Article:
To remain intellectually active and interested in essentially the same subjects for four or five decades opens up a broad field of rare pleasures. The books that moved you 40 years ago not only retain their original value, but add new dimensions in light of subsequent events. One such, which I finally picked up again a couple of weeks ago, was Gary Wills's Nixon Agonistes, which grew out of reporting Wills, then a recent convert from National Review conservatism to liberalism, had written for Esquire. Wills had a good Jesuit education,a doctorate in Classics, an eye for character and detail, and a flexible mind. I have been amused to note some slips that got by his editor--Woodrow Wilson died in 1924, not 1921, and Senator Millard Tydings lost the general election, not the primary, to a McCarthy-backed candidate in Maryland in 1950--but Wills has indeed filled the gap left by the modern historical profession since the death of Richard Hofstadter at about the time Nixon Agonistes was published. Despite his lack of formal historical training he became a history professor at Northwestern University in 1980, and has written long books of varying quality on Ronald Reagan, Thomas Jefferson, Henry Adams, and John Kennedy.
The theme of Nixon Agonistes, which I remembered well, was that Nixon was entering office just when the Awakening (Wills did not use the word, but much of the book is about the phenomenon) was destroying the values of his America once and for all--that Nixon's self-discipline, iron control of his negotiations, and belief in very man as master of his fate had become obsolete in the dawning Age of Aquarius. And I thought the point of this post would be how wrong Wills had turned out to be--that in fact, Nixon, following up on Goldwater's doomed campaign of 1964, had begun the revival of those values that has continued almost without let-up ever since, and that threatens today to return us to the late 19th century. I may develop that idea in a later post, but as it turned out, the first few chapters of the book, about the campaign of 1968 and Nixon's campaign in particular, gave me more than enough to talk about.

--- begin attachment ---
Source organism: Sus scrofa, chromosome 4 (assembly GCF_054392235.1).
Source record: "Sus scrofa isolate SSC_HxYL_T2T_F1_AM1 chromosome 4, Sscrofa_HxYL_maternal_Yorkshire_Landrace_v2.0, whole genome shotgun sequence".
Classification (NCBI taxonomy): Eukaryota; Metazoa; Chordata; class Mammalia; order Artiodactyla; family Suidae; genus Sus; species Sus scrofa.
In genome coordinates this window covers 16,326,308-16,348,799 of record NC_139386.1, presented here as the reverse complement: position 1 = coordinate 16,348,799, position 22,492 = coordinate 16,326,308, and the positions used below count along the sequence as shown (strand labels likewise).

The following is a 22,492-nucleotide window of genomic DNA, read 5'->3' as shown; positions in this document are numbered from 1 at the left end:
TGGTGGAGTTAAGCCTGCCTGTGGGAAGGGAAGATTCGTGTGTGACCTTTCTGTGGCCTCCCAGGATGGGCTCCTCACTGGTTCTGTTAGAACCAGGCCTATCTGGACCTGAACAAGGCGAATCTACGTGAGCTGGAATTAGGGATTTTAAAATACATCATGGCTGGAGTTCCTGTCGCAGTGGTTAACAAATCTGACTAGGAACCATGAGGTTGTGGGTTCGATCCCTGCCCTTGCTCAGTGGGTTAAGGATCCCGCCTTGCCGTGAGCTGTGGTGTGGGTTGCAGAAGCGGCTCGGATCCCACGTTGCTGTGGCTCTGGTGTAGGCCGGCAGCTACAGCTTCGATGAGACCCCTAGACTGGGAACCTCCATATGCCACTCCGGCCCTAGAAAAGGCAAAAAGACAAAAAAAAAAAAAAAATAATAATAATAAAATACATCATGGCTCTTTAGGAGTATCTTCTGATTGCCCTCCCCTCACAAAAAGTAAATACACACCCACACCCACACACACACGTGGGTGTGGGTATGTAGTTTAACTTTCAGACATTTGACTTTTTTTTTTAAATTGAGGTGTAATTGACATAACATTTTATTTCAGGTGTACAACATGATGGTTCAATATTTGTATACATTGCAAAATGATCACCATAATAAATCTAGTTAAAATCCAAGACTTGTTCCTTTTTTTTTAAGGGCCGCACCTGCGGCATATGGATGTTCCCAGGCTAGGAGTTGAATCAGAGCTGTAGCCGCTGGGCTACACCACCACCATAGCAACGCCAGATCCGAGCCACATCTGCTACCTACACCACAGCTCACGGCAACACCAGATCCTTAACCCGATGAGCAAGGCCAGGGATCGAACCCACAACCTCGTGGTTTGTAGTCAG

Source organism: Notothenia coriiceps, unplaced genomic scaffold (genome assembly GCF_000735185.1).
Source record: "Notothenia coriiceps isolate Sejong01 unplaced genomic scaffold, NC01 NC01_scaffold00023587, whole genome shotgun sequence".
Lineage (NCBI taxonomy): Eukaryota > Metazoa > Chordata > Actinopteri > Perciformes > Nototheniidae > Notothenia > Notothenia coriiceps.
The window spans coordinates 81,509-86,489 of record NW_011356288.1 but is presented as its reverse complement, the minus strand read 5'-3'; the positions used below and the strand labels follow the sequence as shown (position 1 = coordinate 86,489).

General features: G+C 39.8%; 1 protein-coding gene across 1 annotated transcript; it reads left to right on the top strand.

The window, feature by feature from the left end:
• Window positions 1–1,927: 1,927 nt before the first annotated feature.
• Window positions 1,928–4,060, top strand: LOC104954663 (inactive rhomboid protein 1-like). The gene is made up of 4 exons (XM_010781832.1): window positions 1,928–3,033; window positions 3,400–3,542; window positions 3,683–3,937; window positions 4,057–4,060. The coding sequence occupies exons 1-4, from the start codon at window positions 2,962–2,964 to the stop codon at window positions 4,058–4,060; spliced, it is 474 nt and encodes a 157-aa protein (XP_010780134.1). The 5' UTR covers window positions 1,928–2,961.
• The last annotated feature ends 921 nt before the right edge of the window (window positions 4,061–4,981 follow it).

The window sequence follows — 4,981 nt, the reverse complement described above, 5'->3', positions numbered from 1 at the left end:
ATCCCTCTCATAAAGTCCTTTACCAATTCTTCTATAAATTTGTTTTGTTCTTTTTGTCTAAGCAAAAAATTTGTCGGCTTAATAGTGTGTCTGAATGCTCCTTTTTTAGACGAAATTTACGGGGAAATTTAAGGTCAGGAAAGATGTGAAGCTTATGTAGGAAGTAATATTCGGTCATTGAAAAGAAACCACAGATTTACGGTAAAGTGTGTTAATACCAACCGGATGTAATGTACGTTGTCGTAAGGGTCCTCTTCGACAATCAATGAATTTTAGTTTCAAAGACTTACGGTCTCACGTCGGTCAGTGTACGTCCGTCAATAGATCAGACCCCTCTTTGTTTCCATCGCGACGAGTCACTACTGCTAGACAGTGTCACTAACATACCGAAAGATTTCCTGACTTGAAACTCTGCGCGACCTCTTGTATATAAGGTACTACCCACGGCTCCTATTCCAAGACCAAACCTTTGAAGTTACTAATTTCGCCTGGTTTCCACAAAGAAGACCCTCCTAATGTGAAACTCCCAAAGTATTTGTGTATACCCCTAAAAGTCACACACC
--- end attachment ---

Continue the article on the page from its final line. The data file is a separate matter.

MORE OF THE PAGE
It is clear, reading Wills, that Nixon and those around him--who in 1968 included both William Safire and Pat Buchanan--were the founders of modern Republican campaigning. Drawing on Nixon's early campaigns and even on his own words in the first of Nixon's three autobiographies, Six Crises, Wills notes that Nixon always thrived upon the attack. He was elected to Congress in 1946 by tying incumbent Jerry Voorhis to Communism, and to the Senate in 1950 by doing the same to Helen Gahagan Douglas. He was the Republican attack dog in 1952, referring to Adlai Stevenson's Ph.d from Dean Acheson's "Cowardly College of Communist Containment," and he complained bitterly in Six Crises that he lost the election in 1960 because he had to defend, rather than attack, an Administration's record. "Every campaign had taught Nixon the same lesson: mobilize resentment against those in power," Wills wrote. Three subsequent generations of Republicans have taken that one to a new level, railing ceaselessly against "the government" even when they are running it.